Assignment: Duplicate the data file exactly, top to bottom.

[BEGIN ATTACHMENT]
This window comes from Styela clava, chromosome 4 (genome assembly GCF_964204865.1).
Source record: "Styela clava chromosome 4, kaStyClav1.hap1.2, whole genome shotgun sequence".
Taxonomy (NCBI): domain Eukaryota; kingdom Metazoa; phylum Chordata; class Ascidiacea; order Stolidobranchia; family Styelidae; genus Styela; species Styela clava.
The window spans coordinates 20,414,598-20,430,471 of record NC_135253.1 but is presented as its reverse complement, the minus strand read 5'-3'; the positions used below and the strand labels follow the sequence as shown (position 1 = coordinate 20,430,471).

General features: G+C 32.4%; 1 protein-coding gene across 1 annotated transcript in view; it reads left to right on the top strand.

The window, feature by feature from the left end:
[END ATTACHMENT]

This window comes from Styela clava, chromosome 4 (genome assembly GCF_964204865.1).
Source record: "Styela clava chromosome 4, kaStyClav1.hap1.2, whole genome shotgun sequence".
Taxonomy (NCBI): domain Eukaryota; kingdom Metazoa; phylum Chordata; class Ascidiacea; order Stolidobranchia; family Styelidae; genus Styela; species Styela clava.
The window spans coordinates 20,414,598-20,430,471 of record NC_135253.1 but is presented as its reverse complement, the minus strand read 5'-3'; the positions used below and the strand labels follow the sequence as shown (position 1 = coordinate 20,430,471).

General features: G+C 32.4%; 1 protein-coding gene across 1 annotated transcript in view; it reads left to right on the top strand.

The window, feature by feature from the left end: